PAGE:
Loop concerns voiced
Representatives for the Baton Rouge Loop project received mixed reviews during the public meeting in Gonzales Monday night.
The meeting held in the Gonzales Civic Center allowed the public to view maps and illustrations and to talk with project representatives.
The purpose of the loop is to reduce existing and future traffic congestion in the Baton Rouge area, according to information displayed at the meeting.
The project is a proposed 80-90 mile long controlled access toll roadway to span Ascension, East Baton Rouge, Iberville, Livingston and West Baton Rouge parishes.
The entire project has been estimated to cost up to $4.5 billion.
Several Ascension Parish area residents spoke about their concerns over the impact the loop would have on the area, from economic to environmental issues.
Bob Schmidt, associate vice president of HNTB Corp. and loop team project manager, said the project would be built in five or six phases once it gets public support and financing. HNTB Corp. and ABMA Engineers make up the loop team for the Capital Area Expressway Authority.
“Our job is to make sure folks understand the project,” Schmidt said.
People have been naturally interested in the project since the “footprint may affect them personally,” he said.
The corridor sections on the maps represent “very wide corridors,” he said, and are not the actual footprints. Schmidt said the actual road will be “very skinny” relative to the sections on the maps.
The first phase would construct the northern section, which would branch from Interstate 10 in West Baton Rouge Parish, across northern East Baton Rouge Parish and connect to Interstate 12 east of Walker in Livingston Parish.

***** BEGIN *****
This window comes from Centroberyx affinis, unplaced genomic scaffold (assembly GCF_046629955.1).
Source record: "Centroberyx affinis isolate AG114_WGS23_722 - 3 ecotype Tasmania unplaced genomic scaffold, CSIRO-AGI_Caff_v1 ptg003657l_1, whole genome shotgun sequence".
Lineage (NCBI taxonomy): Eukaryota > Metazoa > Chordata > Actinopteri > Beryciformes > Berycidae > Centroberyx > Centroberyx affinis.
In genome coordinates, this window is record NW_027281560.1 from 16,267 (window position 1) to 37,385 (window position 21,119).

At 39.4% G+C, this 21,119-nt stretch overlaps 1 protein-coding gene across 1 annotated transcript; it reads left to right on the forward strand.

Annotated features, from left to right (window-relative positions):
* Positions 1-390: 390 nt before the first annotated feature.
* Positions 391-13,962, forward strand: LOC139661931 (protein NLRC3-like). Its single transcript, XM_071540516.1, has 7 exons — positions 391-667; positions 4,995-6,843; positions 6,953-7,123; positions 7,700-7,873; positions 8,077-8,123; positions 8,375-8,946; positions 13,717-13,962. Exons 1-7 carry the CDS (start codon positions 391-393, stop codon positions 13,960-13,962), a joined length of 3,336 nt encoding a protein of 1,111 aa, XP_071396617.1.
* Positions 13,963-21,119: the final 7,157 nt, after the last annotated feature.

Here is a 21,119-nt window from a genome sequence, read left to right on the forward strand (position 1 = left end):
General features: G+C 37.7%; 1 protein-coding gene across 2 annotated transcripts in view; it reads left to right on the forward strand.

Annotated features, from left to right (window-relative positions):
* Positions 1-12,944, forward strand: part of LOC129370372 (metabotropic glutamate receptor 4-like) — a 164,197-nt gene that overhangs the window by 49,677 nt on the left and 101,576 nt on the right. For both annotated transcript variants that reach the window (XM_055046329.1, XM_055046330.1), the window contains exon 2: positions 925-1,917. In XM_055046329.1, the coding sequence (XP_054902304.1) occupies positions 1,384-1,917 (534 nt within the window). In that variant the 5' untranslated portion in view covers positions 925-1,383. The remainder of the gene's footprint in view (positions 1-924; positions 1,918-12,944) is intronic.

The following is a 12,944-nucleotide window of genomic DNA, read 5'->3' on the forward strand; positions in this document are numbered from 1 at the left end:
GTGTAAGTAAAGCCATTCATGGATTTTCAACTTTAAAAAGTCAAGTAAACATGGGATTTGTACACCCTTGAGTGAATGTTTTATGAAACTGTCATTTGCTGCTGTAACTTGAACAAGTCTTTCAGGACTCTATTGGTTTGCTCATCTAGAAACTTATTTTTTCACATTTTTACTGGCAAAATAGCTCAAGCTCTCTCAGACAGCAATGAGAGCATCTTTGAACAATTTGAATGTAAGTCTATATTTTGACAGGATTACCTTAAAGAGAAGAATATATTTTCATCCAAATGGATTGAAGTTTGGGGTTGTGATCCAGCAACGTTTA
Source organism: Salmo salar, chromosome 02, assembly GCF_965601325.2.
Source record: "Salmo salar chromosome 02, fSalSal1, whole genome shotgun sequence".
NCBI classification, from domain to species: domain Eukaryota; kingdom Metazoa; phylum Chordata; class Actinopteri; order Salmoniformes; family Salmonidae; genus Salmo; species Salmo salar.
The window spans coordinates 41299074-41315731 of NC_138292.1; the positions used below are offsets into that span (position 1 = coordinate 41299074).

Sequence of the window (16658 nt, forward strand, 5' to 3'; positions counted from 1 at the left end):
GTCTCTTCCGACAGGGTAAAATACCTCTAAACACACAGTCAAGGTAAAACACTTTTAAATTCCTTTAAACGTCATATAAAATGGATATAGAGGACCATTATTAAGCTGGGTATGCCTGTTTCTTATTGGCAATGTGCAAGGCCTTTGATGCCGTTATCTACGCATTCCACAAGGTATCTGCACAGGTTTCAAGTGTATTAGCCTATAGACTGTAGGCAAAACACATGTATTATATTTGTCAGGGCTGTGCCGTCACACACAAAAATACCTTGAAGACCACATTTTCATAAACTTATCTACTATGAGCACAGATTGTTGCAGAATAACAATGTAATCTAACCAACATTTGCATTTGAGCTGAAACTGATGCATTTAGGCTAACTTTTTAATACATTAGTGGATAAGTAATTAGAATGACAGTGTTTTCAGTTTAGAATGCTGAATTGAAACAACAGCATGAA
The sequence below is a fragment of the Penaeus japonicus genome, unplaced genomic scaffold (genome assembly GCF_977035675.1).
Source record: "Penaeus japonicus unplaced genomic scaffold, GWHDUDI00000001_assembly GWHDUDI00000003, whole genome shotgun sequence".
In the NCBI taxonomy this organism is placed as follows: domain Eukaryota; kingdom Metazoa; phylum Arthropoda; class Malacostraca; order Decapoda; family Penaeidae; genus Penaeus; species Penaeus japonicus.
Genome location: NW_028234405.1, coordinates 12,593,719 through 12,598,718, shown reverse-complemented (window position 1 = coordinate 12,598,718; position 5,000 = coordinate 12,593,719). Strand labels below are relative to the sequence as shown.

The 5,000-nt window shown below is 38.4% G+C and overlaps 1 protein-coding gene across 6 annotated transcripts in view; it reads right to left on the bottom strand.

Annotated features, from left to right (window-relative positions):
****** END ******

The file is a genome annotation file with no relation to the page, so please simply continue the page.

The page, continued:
The northern section has been said to be the most financially feasible and would relieve the most traffic congestion.
The southern section would cross the Mississippi River either south of Brusly or Plaquemine in Iberville Parish. The route would then pass south of Gonzales and turn north toward French Settlement and Port Vincent in Livingston Parish. It would connect back to Interstate 12 east of Walker, just as the northern section would.
The project boundary encompasses more than half of Ascension Parish, including Donaldsonville and most of the west bank of the parish, according to maps provided at the meeting. Previous corridor sections running as far south as the Donaldsonville area have been eliminated.
Henry Graham Jr., who owns property on Stringer Bridge in St. Amant and works as the director of environmental and legal affairs for the Louisiana Chemical Association in Baton Rouge, was one of the more outspoken opponents to the project.
Graham said he has a background as an environmental engineer and attorney, and has brought up concerns over the last few years.
“The citizens of Ascension Parish will not benefit from it,” Graham said.
He said East Baton Rouge Parish “choked off” its major traffic routes over the years. He warned against making the same mistakes again.
Several elected officials who represent the areas concerned attended the meeting, including Ascension Parish President Tommy Martinez, parish councilmen and state Rep. Mert Smiley (R-Port Vincent).
For more information, see www.BRLoop.com.